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Pope Francis And His Gift For Blending The Spiritual And The Political

Pope Francis waves to the faithful as he arrives in St. Peter's Square for his weekly audience, on Dec. 17, in Vatican City. Even among non-Catholics, the pope's popularity is high.

In the 21 months since his election, the first pope to take the name of Saint Francis has emerged as a moral leader on the global stage, addressing both Catholics and the world beyond.

A recent Pew worldwide survey showed an overwhelmingly favorable view of the pope. And that was before his crucial role in the U.S.-Cuba thaw was revealed.

Hours before the diplomatic breakthrough was announced on Dec. 17, Pope Francis stood on his popemobile, kissing babies and greeting crowds in St. Peter's Square for his weekly audience.

It was also his 78th birthday, and hundreds of couples came to perform the tango to celebrate an Argentine who was once very adept on the dance floor.

A more austere Francis appeared last month at the European Parliament. The first pope from outside the West bluntly told European leaders their continent is weary and becoming irrelevant.

"A 'grandmother' Europe, no longer fertile and vibrant," he called the old continent. "As a result," he added, "the great ideas that once inspired Europe seem to have lost their attraction, only to be replaced by the bureaucratic technicalities of its institutions."

Francis is a master at blending the spiritual with the political.

He has overhauled the Vatican's finances, long tainted by suspicion of money laundering.

He picked two clerical sex abuse survivors to join his new commission on protection of minors.

And he appointed a council of nine cardinals to assist him in reforming the dysfunctional Vatican bureaucracy.

At the recent bishops' assembly on the family, Francis broke new ground as he encouraged free speech and an exchange of ideas.

Veteran Vatican analyst Marco Politi says Francis wants to reshape the church for the contemporary world, abolishing its imperial nature, "where the pope is half-emperor and half-God."

"He wants a pope as bishop of Rome," says Politi, "he wants the church led not by an absolute monarch, but the pope in collegiality with the bishops, in the decision-taking process."

Vatican watchers say Francis does not intend to alter doctrine, but unlike his two predecessors, he does not use the expression "non-negotiable values." The prevailing concept now is mercy.

Argentine journalist Elisabetta Pique' has known the former Archbishop of Buenos Aires Jorge Bergoglio for more than a decade. What most distinguishes him from his predecessors, she says, was his proximity to his flock in the shantytowns of a large metropolis.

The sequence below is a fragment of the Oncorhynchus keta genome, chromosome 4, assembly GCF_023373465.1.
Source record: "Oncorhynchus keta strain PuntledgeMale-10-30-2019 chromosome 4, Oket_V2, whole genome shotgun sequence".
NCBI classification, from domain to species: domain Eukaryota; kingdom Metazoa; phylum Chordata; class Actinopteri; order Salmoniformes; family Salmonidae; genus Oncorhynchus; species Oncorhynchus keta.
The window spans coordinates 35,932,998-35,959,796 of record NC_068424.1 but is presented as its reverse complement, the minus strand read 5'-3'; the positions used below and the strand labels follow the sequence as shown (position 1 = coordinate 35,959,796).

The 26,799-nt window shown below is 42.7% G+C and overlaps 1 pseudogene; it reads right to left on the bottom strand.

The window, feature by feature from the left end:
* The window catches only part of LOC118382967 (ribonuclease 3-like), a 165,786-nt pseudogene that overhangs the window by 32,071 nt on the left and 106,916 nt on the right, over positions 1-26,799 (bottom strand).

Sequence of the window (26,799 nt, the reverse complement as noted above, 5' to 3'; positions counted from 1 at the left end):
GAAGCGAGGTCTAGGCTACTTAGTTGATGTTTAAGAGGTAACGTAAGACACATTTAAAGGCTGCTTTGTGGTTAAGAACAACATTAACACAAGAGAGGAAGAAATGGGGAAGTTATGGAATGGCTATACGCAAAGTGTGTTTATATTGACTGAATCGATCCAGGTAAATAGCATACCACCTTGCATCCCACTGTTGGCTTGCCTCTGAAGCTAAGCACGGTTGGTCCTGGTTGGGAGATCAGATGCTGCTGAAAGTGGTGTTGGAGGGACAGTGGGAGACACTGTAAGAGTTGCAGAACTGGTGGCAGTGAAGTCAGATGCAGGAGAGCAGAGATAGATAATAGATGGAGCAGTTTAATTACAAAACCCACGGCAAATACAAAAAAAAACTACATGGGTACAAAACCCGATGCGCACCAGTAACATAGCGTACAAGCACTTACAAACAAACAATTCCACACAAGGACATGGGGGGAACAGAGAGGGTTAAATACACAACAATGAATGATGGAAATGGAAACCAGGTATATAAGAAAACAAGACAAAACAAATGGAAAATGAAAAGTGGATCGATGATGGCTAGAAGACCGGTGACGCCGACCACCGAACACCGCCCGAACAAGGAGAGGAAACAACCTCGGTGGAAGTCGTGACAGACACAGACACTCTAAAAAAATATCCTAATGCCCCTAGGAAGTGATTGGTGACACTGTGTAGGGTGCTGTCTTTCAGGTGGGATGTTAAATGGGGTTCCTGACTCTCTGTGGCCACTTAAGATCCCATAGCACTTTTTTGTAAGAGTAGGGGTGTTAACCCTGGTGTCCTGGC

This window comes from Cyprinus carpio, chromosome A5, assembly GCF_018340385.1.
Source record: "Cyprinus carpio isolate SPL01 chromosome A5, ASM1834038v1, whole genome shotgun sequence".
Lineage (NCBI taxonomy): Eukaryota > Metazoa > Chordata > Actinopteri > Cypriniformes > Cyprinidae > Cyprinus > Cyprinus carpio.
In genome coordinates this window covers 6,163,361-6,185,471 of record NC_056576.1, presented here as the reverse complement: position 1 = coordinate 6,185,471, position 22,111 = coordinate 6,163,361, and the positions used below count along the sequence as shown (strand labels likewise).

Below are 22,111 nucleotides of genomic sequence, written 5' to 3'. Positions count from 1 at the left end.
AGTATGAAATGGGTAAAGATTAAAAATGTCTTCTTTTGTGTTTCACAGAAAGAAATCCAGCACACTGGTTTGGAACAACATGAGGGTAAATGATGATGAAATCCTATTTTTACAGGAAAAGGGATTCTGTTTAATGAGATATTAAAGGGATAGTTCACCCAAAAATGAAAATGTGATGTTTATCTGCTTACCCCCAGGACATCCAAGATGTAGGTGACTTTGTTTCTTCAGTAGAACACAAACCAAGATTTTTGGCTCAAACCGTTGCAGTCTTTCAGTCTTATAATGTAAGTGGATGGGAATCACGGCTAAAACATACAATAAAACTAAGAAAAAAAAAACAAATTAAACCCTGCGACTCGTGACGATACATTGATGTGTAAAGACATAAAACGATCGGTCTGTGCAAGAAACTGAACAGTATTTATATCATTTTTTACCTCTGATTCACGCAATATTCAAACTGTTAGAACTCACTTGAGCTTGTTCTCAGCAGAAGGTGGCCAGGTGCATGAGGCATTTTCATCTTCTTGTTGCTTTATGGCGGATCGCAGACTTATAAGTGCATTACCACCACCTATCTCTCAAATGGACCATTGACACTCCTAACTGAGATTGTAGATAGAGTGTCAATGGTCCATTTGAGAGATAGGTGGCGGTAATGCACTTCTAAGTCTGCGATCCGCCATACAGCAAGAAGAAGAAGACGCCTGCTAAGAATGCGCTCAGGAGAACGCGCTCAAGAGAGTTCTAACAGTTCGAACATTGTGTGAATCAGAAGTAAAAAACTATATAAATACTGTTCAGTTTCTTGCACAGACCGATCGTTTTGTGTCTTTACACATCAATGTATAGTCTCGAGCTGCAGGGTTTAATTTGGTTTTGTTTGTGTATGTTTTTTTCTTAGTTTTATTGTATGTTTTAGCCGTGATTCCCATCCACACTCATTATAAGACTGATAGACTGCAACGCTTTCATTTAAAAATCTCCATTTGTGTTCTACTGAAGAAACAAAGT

"Thirteen million people, with terrible differences and gaps between very rich people and what he calls the excluded ones, from a country, Argentina, very rich, but with lots of problems, because of corruption, mismanagement," she says.

In the United States, which Francis visits in September, the Pew survey shows he has a 78 percent favorable rating.

But John Allen, the veteran Vatican analyst for The Boston Globe, says the first pope from the global south has irritated some conservative Americans by criticizing laissez-faire capitalism and the ills of globalization.

"In his bones, the defense of immigrants is a hugely important issue, immigration is a divisive political question in the United States," Allen says. "He is deeply suspicious of free market global capitalism. (The U.S. is) the mother ship of free market global capitalism, so there is some resistance there."

There is also resistance within the Catholic Church, and Vatican analyst Politi fears what he calls the strategy of the swamp.

"A lot of people in the church hierarchy let him speak, applaud and do nothing," he says.

A pope alone, says Politi, cannot change an institution with 1.2 billion members.

"For a pope to change the church, you need an engaged laity, you need engaged theologians, really engaged pro-reform bishops," he says.

One of those is Archbishop Bruno Forte, author of the controversial section in the recent synod's draft report that welcomed gays. Yet that conciliatory language was rejected by traditionalists in the final report.

"If you decide to be transparent and to accept that the diversity of opinions may have room in the church," says Forte, "it is normal that there are also people who do not agree completely with you."

It's said that behind Vatican walls, a whispering campaign is trying to undermine the pope's authority.

But beyond the Catholic fold, Francis' humble streak and merciful tone have made him one of the world's most popular newsmakers.

He was featured in a cover story in Rolling Stone magazine, "The Times They Are A-Changin'." And Fortune magazine declared him the most influential person in the world.

Argentine journalist Pique says Francis tackles everyday problems.

"Human trafficking, poverty, migration, all these people escaping wars, all the big problems that our leaders have failed to address, that is why he's has become a leader, a moral international leader," she says.

Francis is the first Jesuit pope. Over the centuries that religious order often waged its own diplomacy, acquiring extensive knowledge of other cultures.

The training shows: On Syria, Francis was closer to Russia and China than to Western powers; he hosted a prayer summit with the Israeli and Palestinian leaders; and as the first Latin American pope, he had street cred in Havana.

The pope who described himself coming from the other end of the earth has embraced the bully pulpit of the papacy, emerging as a daring, independent broker on the global stage.

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